The world of work is changing. Globalisation, digitalisation and automation are fundamentally altering how and where people work, and have for some time. These megatrends are contributing to growing polarisation in the labour market, with most employment growth either occurring in high or low-skilled jobs, shrinking the middle.Regions and cities must re-focus their economic development priorities on building a skilled workforce that is more adaptable in the face of these new labour market realities. Local vocational education and training (VET) programs can help by building occupational-specific skills and better linking people to quality jobs.
In Australia, the employment rate of the working-age population with vocational education was 81 per cent in 2017, well above the overall average employment rate of 61 per cent.
Within the VET system, apprenticeships are an underutilised but successful tool. They combine work-based training with classroom learning, leading to a formal certification or qualification.
For individuals, apprenticeships lead to better wages, higher job satisfication and future career progression opportunities. They can also positively impact the productivity of a region by creating a pipeline of talent within priority growth sectors.
Apprenticeships have gained a lot of attention across the OECD after the 2008 Global Financial Crisis. Countries with strong apprenticeship systems — such as Germany, Austria and Switzerland — performed better in containing rising youth unemployment after the crisis.
Australia can better capitalise on apprenticeships. The youth unemployment rate stood at 13 per cent in 2018, still well above the pre-2008 level of 8 per cent.
There has also been a decline in the take-up of apprenticeships with registrations, more than halving from 376,800 in 2012 to 164,000 in 2016-17. Going forward, more efforts are needed to improve the overall image of the VET sector and restore confidence in apprenticeship training. This requires better engagement with employers to give them a leadership role in steering the system at the local and national level.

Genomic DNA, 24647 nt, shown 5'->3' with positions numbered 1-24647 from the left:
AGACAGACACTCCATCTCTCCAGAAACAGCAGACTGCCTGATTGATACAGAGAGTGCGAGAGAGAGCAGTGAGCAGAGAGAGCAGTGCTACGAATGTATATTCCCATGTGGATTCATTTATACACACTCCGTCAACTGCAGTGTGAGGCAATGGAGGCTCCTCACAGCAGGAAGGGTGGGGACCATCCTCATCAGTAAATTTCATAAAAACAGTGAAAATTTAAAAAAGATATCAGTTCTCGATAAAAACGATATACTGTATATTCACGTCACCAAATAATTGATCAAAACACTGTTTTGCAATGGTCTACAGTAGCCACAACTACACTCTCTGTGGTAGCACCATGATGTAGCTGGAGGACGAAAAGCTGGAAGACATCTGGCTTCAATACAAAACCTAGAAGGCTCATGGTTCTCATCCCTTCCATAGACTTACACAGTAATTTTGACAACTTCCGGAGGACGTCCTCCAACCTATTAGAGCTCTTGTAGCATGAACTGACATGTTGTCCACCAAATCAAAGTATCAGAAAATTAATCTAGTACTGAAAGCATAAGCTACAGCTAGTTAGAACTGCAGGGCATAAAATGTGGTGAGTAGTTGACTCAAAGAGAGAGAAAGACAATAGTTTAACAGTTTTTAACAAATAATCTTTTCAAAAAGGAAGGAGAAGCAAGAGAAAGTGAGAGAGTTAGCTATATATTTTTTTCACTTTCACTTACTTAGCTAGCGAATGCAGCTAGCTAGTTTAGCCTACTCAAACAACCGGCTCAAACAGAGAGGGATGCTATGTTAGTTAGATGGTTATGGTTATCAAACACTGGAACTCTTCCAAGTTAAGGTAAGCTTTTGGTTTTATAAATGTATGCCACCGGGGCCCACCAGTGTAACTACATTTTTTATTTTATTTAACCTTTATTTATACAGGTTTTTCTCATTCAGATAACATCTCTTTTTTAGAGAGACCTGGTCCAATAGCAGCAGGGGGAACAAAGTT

The OECD has released a new report which sheds light on key lessons on how to co-design apprenticeships with employers.
The OECD collected information from more than 300 employers across Australia about their skills needs, mainly small and medium-sized enterprises. Half of the firms responding hired at least 75 per cent of their apprentices upon completion of training.
About 20 per cent of surveyed businesses noted that they did not offer apprenticeships because of lack of time or resources (e.g. financial and administrative). Another 15 per cent noted current apprenticeship programs do not adequately serve their needs.
The success of apprenticeships often depends on effective implementation at the local level, where regional and local governments play a critical role. They can develop a community-wide vision for training, while proactively working with employers to raise awareness about the benefits of apprenticeships. They can also work with employers to help them navigate Commonwealth and state programs that are available. TAFE institutions also have an essential role to play in conducting more outreach with employers to ensure training programs are providing apprentices with the right skills.
Flexibility in the delivery of apprenticeships programs through part-time and modular delivery, as well as a multidisciplinary approach to training, are also important. In Australia, group training organisations allow the rotation of apprentices among companies when required. This arrangement can enable apprentices to complete their apprenticeship training within a network of companies, as opposed to a single employer.
This is beneficial for small and medium-sized enterprises, as it reduces costs for them to participate.
In the Hunter region, STEMship provides an interesting example of how local partnerships between regional development organisations, industry and TAFE can encourage more apprenticeship training.
The program provides pre-employment training for secondary school graduates to enter apprenticeships as an alternative to university, leading to a certificate III qualification. By working closely with employers in STEM-related fields to drive curriculum development, this program was able to identify the necessary skills and align training with local industry demands in new and emerging occupations.
The OECD stands ready to support Australia so all communities can prosper in the new world of work.
Jonathan Barr is head of the employment and skills unit at the OECD Centre for Entrepreneurship, SMEs, Regions and Cities.